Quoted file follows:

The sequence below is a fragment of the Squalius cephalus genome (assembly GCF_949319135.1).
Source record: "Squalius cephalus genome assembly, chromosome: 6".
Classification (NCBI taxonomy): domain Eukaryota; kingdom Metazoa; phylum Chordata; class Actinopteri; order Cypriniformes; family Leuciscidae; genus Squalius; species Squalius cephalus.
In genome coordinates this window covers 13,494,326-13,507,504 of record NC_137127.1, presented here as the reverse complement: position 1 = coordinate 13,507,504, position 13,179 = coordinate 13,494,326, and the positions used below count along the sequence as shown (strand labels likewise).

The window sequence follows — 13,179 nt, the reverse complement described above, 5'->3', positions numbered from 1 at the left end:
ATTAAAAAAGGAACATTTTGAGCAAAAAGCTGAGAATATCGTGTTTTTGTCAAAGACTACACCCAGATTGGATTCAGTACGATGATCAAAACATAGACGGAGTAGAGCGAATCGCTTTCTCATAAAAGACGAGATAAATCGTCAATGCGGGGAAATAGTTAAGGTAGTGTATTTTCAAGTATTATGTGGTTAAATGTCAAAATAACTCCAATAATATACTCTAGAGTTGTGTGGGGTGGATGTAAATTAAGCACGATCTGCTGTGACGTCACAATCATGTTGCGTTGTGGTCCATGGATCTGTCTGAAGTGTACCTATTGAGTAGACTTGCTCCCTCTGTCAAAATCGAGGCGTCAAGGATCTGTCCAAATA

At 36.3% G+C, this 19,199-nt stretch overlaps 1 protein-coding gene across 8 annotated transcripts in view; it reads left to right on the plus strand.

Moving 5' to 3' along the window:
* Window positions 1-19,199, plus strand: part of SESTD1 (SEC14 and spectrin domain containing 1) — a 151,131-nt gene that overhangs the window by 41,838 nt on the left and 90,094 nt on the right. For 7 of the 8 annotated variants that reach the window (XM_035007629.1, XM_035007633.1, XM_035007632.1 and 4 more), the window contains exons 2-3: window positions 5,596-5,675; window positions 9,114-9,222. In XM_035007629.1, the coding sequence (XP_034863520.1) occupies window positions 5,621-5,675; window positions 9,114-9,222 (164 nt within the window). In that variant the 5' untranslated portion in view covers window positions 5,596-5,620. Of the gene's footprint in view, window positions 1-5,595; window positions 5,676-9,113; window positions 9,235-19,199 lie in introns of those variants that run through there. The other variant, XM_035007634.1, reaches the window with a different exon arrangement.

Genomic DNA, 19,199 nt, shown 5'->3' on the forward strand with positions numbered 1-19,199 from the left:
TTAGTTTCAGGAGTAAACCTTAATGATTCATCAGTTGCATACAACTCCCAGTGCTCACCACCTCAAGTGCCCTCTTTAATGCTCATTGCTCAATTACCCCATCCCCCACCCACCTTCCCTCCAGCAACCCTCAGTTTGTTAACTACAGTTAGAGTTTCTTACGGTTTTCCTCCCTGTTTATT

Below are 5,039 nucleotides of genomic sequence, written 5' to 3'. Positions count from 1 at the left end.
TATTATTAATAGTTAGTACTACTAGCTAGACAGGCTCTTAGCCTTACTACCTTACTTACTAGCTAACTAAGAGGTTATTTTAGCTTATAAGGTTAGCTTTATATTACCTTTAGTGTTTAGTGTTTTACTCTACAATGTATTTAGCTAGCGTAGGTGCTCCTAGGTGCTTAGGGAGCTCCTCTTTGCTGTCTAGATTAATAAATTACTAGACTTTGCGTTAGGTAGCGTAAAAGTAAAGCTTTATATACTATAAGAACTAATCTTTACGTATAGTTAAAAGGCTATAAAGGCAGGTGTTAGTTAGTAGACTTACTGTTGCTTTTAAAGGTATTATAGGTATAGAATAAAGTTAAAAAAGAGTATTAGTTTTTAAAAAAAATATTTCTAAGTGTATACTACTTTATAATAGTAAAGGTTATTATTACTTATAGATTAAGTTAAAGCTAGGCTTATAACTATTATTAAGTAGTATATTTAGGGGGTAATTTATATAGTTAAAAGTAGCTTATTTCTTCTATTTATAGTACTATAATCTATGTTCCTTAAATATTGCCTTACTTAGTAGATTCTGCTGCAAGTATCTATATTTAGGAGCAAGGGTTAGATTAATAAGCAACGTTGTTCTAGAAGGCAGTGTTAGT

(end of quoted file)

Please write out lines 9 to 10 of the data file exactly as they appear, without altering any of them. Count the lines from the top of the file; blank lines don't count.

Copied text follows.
* Window positions 1-19,199, plus strand: part of SESTD1 (SEC14 and spectrin domain containing 1) — a 151,131-nt gene that overhangs the window by 41,838 nt on the left and 90,094 nt on the right. For 7 of the 8 annotated variants that reach the window (XM_035007629.1, XM_035007633.1, XM_035007632.1 and 4 more), the window contains exons 2-3: window positions 5,596-5,675; window positions 9,114-9,222. In XM_035007629.1, the coding sequence (XP_034863520.1) occupies window positions 5,621-5,675; window positions 9,114-9,222 (164 nt within the window). In that variant the 5' untranslated portion in view covers window positions 5,596-5,620. Of the gene's footprint in view, window positions 1-5,595; window positions 5,676-9,113; window positions 9,235-19,199 lie in introns of those variants that run through there. The other variant, XM_035007634.1, reaches the window with a different exon arrangement.

Genomic DNA, 19,199 nt, shown 5'->3' on the forward strand with positions numbered 1-19,199 from the left: